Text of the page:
Dr. Reeves:In the early days, we wrote pieces separately, and edited them together whenever I would visit Australia or John would visit the States. I have made about ten trips “down under” since 1990, and John comes to North America at least once a year. But during the last two years of writing, we collaborated online for the most part, sending chapter versions back and forth. This introduced some interesting challenges, involving the differences in document formats (A4 versus US Letter) and spelling checkers (“organise” versus “organize”). We wrote everything on Apple Macintosh computers, wonderful machines for this type of collaborative work.
We had so much invaluable help along the way. Dr. Jan Herrington, formerly at Edith Cowan University, and now at the University of Wollongong, helped a tremendous amount with formatting as well as content. My wonderful wife, Dr. Trisha Reeves, carried the lion’s share of the proofreading. She has a keen eye for detail like no other. Additional colleagues who helped included Bill Aggen, Shirley Alexander, Christine Brown, Kent Gustafson, Barry Harper, Joe Henderson, Jim King, Geraldine Lefoe, Mary Marlino, Carmel McNaught, Mary L. Miller, Mary R. Miller, Jim Okey, Ron Oliver, Geoff Ring, Murray Tillman, and Stanley Varnhagen. I am sure I am forgetting several important contributors. Of course, we were helped enormously by our graduate students and workshop attendees who compelled us to write this book in the first place and who provided us with invaluable feedback along the way.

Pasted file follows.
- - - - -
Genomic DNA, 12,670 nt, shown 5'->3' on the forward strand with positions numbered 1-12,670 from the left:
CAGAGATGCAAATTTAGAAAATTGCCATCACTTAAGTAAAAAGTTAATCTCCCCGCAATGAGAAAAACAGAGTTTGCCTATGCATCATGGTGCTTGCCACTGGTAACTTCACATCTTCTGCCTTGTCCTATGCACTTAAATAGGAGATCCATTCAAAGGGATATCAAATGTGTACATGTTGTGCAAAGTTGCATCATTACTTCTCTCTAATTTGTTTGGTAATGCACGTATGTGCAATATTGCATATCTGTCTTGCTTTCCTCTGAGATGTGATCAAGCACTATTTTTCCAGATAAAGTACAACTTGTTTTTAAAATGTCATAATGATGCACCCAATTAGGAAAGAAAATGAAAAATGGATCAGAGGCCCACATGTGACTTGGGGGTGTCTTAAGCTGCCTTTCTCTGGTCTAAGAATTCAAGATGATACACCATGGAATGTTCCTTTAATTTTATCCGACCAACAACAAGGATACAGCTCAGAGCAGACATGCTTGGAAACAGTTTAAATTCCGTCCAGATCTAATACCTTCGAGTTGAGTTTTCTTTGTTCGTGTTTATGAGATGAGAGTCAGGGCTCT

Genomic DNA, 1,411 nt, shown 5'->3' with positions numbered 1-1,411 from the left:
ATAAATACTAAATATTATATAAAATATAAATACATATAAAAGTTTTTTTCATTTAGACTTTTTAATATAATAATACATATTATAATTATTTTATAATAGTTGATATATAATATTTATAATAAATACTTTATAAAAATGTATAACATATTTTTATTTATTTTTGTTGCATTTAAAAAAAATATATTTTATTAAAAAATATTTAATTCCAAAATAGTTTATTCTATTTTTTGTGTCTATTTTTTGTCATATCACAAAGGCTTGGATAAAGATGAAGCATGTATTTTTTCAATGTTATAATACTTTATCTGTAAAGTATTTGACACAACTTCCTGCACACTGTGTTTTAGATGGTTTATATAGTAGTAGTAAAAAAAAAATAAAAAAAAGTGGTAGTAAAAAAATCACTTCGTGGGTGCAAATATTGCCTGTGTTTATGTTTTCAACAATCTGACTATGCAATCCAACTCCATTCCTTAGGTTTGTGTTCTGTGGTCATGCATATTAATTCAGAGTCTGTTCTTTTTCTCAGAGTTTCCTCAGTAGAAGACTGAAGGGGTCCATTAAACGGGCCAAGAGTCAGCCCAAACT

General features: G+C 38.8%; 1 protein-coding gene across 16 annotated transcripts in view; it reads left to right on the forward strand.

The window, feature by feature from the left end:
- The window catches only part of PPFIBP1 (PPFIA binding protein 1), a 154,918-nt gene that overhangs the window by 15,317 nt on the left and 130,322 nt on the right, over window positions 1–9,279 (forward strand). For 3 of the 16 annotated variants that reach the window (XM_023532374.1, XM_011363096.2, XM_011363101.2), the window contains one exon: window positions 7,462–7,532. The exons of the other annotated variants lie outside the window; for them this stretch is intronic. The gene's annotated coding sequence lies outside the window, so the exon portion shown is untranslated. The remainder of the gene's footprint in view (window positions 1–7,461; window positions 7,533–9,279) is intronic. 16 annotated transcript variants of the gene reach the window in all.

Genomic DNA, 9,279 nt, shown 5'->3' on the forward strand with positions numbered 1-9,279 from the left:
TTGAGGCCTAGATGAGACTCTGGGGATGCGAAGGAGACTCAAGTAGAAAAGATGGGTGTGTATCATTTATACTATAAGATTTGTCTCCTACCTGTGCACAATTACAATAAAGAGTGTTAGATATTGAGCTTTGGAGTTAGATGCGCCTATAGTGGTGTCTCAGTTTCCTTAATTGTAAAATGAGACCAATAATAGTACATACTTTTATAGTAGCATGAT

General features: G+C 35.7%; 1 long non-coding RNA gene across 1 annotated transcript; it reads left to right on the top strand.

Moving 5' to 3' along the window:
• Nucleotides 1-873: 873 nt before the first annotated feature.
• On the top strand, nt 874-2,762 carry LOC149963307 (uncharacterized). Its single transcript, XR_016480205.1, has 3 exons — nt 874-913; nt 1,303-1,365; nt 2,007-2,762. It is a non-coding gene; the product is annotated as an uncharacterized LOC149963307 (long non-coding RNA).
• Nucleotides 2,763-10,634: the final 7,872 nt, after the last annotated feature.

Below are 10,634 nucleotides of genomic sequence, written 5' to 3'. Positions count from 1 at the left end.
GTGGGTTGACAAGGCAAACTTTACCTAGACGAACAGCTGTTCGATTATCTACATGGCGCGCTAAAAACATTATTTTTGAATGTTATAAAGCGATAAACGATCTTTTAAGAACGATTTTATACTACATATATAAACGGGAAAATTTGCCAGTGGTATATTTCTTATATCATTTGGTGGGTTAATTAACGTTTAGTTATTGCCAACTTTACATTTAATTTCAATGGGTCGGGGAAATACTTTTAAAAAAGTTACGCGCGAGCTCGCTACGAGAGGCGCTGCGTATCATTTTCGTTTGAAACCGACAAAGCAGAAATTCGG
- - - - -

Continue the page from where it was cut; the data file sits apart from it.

Dr. Saba: who is the primary audience for the book? Dr. Reeves:
Dr. Reeves:John and I share a belief that evaluation activities are critical to the effective development of interactive learning systems such as e-learning and other online learning approaches. We believe that evaluation is often overlooked or shortchanged in the haste to generate interactive products and programs and deliver them on time. The few evaluations that are done are rarely reported in time to influence critical decisions about design, production, and implementation issues. We think that evaluation should guide the creative development process by providing timely and insightful feedback about e-learning designs and the quality of their implementation.
The book is structured around a model of six facets of evaluation linked to specific stages in the design and development of interactive educational products such as multimedia DVD’s, Web-based training, electronic performance support systems, and e-learning solutions. We have sought to link specific design activities to evaluation procedures and tools that will help the novice (as well as experienced) evaluator plan, conduct, and report better evaluations. Many of the tools can be used for multiple functions. A Web site associated with this book (http://www.evaluateitnow.com) provides downloadable tools and other links related to evaluation.